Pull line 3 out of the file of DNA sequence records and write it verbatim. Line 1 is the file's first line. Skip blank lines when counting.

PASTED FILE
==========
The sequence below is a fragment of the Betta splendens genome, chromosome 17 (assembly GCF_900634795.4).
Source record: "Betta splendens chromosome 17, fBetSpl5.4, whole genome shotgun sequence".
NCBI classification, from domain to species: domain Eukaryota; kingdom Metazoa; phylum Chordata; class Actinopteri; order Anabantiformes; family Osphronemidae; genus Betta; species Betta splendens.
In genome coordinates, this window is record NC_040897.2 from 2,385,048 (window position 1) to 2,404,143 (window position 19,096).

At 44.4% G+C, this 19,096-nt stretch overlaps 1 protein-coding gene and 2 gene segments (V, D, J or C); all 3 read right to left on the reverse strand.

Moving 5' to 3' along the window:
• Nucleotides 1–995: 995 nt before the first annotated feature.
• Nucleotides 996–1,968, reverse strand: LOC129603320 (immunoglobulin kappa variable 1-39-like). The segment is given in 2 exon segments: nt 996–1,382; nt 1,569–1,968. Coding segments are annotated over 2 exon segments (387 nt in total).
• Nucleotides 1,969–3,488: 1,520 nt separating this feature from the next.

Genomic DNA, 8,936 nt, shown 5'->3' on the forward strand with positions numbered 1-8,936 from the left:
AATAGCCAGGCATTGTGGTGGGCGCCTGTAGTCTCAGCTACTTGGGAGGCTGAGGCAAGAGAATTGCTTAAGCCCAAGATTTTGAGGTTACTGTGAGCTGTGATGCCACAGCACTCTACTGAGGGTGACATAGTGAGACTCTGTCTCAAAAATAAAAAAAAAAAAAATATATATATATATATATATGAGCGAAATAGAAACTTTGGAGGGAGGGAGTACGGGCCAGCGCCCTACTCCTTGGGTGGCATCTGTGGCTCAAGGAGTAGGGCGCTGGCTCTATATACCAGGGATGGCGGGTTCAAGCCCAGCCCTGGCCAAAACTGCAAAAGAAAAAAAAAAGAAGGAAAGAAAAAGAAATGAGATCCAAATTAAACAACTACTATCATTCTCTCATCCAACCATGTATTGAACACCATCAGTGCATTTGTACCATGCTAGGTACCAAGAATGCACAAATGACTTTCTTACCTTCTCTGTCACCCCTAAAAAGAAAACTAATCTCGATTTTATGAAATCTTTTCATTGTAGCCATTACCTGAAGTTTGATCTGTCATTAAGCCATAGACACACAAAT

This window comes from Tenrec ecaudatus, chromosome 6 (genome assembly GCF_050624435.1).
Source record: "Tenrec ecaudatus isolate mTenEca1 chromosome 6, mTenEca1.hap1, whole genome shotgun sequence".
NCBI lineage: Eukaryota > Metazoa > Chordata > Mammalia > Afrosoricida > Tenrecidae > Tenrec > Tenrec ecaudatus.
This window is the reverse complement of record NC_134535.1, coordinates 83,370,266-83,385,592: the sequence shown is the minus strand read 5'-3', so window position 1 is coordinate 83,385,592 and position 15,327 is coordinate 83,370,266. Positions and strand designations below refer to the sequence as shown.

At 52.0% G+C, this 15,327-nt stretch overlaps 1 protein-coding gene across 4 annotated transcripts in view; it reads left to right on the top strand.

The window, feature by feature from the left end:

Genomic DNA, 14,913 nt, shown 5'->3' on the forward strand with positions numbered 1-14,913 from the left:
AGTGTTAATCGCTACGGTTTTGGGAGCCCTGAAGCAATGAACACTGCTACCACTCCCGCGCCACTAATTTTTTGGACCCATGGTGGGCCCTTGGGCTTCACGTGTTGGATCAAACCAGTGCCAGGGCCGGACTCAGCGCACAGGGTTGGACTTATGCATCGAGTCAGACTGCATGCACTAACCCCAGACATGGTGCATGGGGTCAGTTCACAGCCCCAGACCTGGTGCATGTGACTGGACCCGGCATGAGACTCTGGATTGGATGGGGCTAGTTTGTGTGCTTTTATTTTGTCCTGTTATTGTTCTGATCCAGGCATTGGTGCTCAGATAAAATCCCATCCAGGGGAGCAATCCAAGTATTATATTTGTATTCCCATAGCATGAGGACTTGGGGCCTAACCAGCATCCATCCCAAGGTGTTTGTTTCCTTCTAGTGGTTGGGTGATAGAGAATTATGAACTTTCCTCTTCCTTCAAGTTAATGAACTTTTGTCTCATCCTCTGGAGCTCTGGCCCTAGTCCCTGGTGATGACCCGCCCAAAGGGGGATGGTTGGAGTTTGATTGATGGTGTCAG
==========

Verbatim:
NCBI classification, from domain to species: domain Eukaryota; kingdom Metazoa; phylum Chordata; class Actinopteri; order Anabantiformes; family Osphronemidae; genus Betta; species Betta splendens.